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overlain

[oh-ver-leyn]
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verb
  1. past participle of overlie.
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overlie

[oh-ver-lahy]
verb (used with object), o·ver·lay, o·ver·lain, o·ver·ly·ing.
  1. to lie over or upon, as a covering or stratum.
  2. to smother (an infant) by lying upon it, as in sleep.
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Origin of overlie

First recorded in 1125–75, overlie is from the Middle English word overlien, overliggen. See over-, lie2
Dictionary.com Unabridged Based on the Random House Unabridged Dictionary, © Random House, Inc. 2018

Examples from the Web for overlain

Historical Examples

  • A soft carpet, overlain with brown linen, is spread from the curbstone into the hall.

    An Outcast

    F. Colburn Adams

  • There was one creature in the crowd that was not to be overlain by the others.

  • The deposits are overlain by several hundred feet of loose, water-bearing sands, through which it is difficult to sink a shaft.

  • They are often overlain by schists and quartzites, or broken through by volcanic masses.

  • The drawn, haggard mask that had overlain her face so many months was dissolved away in an utter unconsciousness.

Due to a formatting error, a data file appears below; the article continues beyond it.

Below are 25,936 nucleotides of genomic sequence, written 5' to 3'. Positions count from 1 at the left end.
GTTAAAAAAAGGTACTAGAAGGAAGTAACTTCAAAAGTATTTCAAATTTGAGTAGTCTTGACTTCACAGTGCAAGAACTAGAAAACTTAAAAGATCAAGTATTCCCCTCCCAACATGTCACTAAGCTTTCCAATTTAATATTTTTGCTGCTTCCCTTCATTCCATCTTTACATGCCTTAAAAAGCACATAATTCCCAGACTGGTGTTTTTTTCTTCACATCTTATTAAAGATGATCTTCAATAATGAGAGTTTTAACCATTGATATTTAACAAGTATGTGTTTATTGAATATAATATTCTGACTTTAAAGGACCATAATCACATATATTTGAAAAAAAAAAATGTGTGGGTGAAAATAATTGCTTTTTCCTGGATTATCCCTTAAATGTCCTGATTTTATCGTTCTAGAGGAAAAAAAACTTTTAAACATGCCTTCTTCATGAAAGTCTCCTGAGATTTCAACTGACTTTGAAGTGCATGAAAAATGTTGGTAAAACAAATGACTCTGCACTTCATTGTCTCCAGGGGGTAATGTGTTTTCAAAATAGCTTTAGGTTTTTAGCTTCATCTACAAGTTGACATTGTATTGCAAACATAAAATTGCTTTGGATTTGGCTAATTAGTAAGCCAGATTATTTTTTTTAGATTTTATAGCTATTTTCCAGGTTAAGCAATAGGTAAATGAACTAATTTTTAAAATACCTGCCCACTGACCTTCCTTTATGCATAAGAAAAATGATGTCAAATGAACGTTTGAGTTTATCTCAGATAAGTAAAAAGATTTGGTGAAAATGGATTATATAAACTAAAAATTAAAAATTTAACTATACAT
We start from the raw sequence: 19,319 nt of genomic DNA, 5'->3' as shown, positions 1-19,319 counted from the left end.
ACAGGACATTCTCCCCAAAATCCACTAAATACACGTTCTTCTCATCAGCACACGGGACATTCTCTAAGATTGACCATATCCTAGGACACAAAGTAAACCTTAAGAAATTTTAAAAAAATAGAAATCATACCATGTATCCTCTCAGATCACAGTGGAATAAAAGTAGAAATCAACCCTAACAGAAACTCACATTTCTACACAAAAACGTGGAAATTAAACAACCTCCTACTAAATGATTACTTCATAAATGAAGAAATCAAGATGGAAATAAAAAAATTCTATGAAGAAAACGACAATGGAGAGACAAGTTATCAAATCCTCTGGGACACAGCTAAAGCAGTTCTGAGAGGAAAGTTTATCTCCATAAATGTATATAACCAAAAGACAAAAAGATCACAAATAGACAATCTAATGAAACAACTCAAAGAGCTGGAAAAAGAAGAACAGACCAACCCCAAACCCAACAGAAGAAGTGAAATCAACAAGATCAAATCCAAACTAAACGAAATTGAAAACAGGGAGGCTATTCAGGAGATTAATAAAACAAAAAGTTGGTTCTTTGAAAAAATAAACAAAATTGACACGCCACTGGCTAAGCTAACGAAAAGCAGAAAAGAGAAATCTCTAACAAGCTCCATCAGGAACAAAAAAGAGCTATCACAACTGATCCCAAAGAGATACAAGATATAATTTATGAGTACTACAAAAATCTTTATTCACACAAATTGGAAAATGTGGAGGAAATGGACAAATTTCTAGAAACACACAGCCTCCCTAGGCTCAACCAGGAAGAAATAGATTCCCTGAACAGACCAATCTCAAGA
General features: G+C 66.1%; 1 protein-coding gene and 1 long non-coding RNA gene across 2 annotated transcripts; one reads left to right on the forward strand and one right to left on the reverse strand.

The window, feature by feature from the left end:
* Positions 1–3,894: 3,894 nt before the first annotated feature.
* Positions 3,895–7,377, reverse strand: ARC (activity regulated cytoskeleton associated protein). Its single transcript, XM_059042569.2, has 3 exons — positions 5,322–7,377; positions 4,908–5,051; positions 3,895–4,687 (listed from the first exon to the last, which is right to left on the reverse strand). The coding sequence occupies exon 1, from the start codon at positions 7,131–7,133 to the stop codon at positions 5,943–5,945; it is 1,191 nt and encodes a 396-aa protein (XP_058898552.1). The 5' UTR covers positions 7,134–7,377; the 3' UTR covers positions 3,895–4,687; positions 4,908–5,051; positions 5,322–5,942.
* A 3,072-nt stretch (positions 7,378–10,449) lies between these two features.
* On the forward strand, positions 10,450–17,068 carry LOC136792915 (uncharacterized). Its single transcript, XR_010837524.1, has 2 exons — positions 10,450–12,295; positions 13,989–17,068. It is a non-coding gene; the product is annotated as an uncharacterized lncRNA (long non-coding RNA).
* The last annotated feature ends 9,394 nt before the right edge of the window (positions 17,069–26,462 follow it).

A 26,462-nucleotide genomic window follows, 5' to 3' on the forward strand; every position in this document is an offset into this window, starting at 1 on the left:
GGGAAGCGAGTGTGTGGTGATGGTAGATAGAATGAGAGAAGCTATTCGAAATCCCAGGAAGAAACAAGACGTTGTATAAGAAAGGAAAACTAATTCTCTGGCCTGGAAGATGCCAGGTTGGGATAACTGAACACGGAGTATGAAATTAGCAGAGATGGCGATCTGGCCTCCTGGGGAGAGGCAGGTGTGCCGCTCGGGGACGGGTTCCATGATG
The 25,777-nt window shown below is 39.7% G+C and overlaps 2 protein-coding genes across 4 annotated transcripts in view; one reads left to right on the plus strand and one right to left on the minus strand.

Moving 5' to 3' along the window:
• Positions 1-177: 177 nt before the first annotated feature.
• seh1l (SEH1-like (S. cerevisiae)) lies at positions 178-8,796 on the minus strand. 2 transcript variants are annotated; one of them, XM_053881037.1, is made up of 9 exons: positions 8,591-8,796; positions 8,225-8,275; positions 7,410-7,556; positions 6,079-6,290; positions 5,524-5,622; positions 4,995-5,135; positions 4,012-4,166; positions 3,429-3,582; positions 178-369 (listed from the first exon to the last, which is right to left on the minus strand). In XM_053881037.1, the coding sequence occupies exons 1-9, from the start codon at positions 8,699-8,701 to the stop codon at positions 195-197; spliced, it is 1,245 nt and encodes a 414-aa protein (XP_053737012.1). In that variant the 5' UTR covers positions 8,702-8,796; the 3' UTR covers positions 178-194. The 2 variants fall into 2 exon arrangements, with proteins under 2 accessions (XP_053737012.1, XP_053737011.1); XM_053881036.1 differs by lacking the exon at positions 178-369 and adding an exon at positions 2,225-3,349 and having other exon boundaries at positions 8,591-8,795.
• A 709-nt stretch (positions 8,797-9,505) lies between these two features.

The Squirrel-Cage

    Dorothy Canfield


British Dictionary definitions for overlain

overlie

verb -lies, -lying, -lay or -lain (tr)
  1. to lie or rest uponCompare overlay
  2. to kill (a baby or newborn animal) by lying upon it
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Collins English Dictionary - Complete & Unabridged 2012 Digital Edition © William Collins Sons & Co. Ltd. 1979, 1986 © HarperCollins Publishers 1998, 2000, 2003, 2005, 2006, 2007, 2009, 2012

Word Origin and History for overlain

overlie

v.

late 12c., from over- + lie (v.2), or from an unrecorded Old English *oferlicgan. "In use from 12th to 16th c.; in 17-18th displaced by overlay; reintroduced in 19th c., chiefly in geological use." [OED]. Related: Overlay; overlain.

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Online Etymology Dictionary, © 2010 Douglas Harper